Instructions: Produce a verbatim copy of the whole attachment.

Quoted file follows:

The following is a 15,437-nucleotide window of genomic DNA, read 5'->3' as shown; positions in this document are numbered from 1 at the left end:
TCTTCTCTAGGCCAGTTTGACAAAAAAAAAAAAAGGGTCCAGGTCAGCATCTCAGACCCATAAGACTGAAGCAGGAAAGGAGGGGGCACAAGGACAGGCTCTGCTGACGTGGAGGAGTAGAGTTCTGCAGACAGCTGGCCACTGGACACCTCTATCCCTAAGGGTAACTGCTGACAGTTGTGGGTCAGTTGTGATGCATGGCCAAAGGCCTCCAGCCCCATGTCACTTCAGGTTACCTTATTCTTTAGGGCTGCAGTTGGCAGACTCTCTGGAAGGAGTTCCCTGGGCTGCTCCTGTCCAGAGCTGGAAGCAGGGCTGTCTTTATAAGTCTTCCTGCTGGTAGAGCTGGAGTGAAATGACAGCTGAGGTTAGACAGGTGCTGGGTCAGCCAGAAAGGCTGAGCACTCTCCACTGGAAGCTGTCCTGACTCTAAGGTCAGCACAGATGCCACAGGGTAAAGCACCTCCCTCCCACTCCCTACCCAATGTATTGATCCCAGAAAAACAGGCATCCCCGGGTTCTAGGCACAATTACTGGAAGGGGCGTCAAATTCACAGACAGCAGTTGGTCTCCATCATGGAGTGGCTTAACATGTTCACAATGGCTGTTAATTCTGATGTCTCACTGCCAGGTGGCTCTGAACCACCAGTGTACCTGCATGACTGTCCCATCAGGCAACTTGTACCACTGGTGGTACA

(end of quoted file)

The following is a 15,437-nucleotide window of genomic DNA, read 5'->3' as shown; positions in this document are numbered from 1 at the left end:
TCTTCTCTAGGCCAGTTTGACAAAAAAAAAAAAAGGGTCCAGGTCAGCATCTCAGACCCATAAGACTGAAGCAGGAAAGGAGGGGGCACAAGGACAGGCTCTGCTGACGTGGAGGAGTAGAGTTCTGCAGACAGCTGGCCACTGGACACCTCTATCCCTAAGGGTAACTGCTGACAGTTGTGGGTCAGTTGTGATGCATGGCCAAAGGCCTCCAGCCCCATGTCACTTCAGGTTACCTTATTCTTTAGGGCTGCAGTTGGCAGACTCTCTGGAAGGAGTTCCCTGGGCTGCTCCTGTCCAGAGCTGGAAGCAGGGCTGTCTTTATAAGTCTTCCTGCTGGTAGAGCTGGAGTGAAATGACAGCTGAGGTTAGACAGGTGCTGGGTCAGCCAGAAAGGCTGAGCACTCTCCACTGGAAGCTGTCCTGACTCTAAGGTCAGCACAGATGCCACAGGGTAAAGCACCTCCCTCCCACTCCCTACCCAATGTATTGATCCCAGAAAAACAGGCATCCCCGGGTTCTAGGCACAATTACTGGAAGGGGCGTCAAATTCACAGACAGCAGTTGGTCTCCATCATGGAGTGGCTTAACATGTTCACAATGGCTGTTAATTCTGATGTCTCACTGCCAGGTGGCTCTGAACCACCAGTGTACCTGCATGACTGTCCCATCAGGCAACTTGTACCACTGGTGGTACA